Facebook turns over information about fake election adsby Richard Bailey 16/09/2017 19:04:00 0 comments 1 Views
- Facebook has reportedly turned in copies of advertisements and data about the buyers of the ads to special counsel Robert Mueller
- The social network believes these ads were purchased by unauthentic Russian accounts, some linked to the troll farm the Internet Research Agency
- Facebook revealed it sold approximately $100,000 in political ads to 470 inauthentic accounts and pages linked to Russia
By Reuters and Kaileen Gaul For Dailymail.com
Published: 18:52 EDT, 16 September 2017 | Updated: 19:04 EDT, 16 September 2017
Facebook has reportedly turned over information about US election ads it believes were purchased by Russians to special counsel Robert Mueller.
A source told Reuters the information includes copies of advertisements and data about the buyers of the ads.
Facebook revealed it sold approximately $100,000 in political ads to 470 inauthentic accounts and pages that were affiliated to each other and likely operated out of Russia. It has since shut down these fake accounts.
Another $50,000 was spent on 2,200 'potentially politically related' ads, likely by Russians.
Facebook has reportedly turned over copies of political advertisements and data about the buyers to special counsel Robert Mueller
On Wednesday Facebook disclosed it found some accounts were linked to the Internet Research Agency.
The Saint Petersburg-based agency is known as a 'troll farm' that churns out pro-Kremlin propaganda.
Ellen Weintraub, a member of the Federal Election Commission, said U.S. voters deserve to know where the ads are coming from and that the money behind them is legal.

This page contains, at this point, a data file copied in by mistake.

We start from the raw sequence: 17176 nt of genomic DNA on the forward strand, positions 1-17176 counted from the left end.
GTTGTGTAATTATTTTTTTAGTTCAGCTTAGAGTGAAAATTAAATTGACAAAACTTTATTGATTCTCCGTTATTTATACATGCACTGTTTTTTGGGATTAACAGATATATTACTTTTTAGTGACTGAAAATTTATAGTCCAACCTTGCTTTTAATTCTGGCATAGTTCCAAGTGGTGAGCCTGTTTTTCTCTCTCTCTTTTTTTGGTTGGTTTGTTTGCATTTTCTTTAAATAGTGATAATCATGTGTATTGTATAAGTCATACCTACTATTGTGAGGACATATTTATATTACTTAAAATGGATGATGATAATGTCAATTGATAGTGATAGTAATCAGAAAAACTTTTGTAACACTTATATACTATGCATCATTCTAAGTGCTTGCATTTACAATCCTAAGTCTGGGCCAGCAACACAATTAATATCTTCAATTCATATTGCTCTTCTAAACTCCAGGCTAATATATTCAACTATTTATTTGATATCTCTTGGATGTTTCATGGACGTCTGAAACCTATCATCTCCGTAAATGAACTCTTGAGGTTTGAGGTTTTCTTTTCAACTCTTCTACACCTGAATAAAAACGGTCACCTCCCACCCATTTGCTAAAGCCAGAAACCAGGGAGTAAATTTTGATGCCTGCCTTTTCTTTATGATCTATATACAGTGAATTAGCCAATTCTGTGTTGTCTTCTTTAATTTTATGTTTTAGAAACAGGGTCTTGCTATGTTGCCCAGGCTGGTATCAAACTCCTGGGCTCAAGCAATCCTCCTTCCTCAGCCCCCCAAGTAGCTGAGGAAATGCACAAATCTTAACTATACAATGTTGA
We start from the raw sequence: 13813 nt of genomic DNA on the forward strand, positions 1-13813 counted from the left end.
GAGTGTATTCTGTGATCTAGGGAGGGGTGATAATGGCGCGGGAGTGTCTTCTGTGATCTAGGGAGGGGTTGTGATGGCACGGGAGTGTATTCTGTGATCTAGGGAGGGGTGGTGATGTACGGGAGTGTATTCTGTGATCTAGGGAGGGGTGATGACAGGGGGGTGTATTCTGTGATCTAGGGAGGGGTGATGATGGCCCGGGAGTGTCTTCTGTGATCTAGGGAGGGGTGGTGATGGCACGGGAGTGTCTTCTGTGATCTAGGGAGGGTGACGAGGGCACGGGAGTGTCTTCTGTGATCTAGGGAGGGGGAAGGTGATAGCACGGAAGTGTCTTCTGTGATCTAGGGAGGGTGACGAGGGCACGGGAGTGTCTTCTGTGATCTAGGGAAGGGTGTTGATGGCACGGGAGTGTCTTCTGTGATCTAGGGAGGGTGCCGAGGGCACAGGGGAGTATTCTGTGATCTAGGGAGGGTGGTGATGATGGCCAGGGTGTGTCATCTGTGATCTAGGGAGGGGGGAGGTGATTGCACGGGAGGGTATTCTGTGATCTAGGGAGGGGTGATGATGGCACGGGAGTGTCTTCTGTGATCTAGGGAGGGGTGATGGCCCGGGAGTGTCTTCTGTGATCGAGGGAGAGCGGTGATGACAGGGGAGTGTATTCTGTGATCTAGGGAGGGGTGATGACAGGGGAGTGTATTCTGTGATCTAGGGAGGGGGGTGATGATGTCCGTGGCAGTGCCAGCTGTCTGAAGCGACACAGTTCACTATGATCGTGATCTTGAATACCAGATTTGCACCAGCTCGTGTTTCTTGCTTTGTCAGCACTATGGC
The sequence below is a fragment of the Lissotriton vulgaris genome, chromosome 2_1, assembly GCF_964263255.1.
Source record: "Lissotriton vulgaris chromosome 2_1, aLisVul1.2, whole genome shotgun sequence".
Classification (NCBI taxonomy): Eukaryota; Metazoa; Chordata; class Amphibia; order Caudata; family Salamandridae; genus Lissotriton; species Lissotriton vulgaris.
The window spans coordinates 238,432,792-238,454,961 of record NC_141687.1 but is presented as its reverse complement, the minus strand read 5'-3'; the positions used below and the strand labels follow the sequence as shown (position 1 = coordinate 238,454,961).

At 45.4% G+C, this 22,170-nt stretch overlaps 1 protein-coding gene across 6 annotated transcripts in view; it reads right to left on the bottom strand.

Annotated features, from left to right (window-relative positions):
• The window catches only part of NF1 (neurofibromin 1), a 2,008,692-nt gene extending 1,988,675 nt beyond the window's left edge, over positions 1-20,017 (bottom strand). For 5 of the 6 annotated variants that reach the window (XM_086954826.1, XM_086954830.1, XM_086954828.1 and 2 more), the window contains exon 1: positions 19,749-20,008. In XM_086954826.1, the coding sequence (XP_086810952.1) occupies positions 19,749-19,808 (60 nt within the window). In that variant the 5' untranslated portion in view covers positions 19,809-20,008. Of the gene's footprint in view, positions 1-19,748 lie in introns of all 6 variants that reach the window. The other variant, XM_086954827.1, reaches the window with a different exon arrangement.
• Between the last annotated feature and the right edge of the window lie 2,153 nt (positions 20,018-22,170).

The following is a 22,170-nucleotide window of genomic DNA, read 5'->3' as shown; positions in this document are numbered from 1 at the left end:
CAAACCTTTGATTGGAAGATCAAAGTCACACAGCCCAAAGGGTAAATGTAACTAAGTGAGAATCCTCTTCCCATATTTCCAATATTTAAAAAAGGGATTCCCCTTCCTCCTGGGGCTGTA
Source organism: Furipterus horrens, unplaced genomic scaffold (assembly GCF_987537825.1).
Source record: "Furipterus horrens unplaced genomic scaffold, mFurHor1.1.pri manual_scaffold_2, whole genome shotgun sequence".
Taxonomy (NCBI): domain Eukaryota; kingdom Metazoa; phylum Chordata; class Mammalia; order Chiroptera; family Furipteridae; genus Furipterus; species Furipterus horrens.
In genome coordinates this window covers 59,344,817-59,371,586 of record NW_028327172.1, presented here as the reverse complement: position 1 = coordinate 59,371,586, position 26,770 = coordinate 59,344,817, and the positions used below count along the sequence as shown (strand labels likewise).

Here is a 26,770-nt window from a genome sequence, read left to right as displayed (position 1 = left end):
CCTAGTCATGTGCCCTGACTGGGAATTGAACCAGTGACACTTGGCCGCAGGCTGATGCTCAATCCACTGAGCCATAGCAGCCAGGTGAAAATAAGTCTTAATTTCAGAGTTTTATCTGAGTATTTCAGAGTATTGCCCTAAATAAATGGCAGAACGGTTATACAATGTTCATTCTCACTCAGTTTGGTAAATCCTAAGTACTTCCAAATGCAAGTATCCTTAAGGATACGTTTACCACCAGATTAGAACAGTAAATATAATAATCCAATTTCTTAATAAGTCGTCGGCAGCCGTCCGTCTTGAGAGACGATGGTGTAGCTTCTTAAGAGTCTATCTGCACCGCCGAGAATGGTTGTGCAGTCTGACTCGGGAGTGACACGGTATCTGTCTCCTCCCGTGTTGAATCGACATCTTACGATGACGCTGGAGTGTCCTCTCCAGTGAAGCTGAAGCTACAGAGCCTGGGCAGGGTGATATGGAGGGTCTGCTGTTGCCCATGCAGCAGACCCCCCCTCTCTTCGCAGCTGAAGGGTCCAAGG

'It is unlawful for foreign nationals to be spending money in connection with any federal, state or local election, directly or indirectly,' Weintraub said in a phone interview to Reuters.
Last week while former presidential candidate Hillary Clinton said last week that Facebook had a 'long way to go' in disclosing the extent of Russian interference.
Facebook admitted last week it found $100,000 of ads bought by pages that were affiliated to each other and likely operated out of Russia. Special counsel Robert Mueller is heading the investigation into Russian meddling in the US election
She told Rachel Maddow the company has 'just begun to own up. They have a long way to go before they get where they need to be.'
In response to those comments, a Facebook spokesman told Vanity Fair: 'We continue to investigate and will continue to work with the relevant investigative authorities.'
Facebook CEO Mark Zuckerberg has previously denied the social network's newsfeed played a role in influencing the 2016 election.
In April, Facebook implemented a button to tag news as fake. However, the effectiveness of this tagging is questionable according to a Yale study.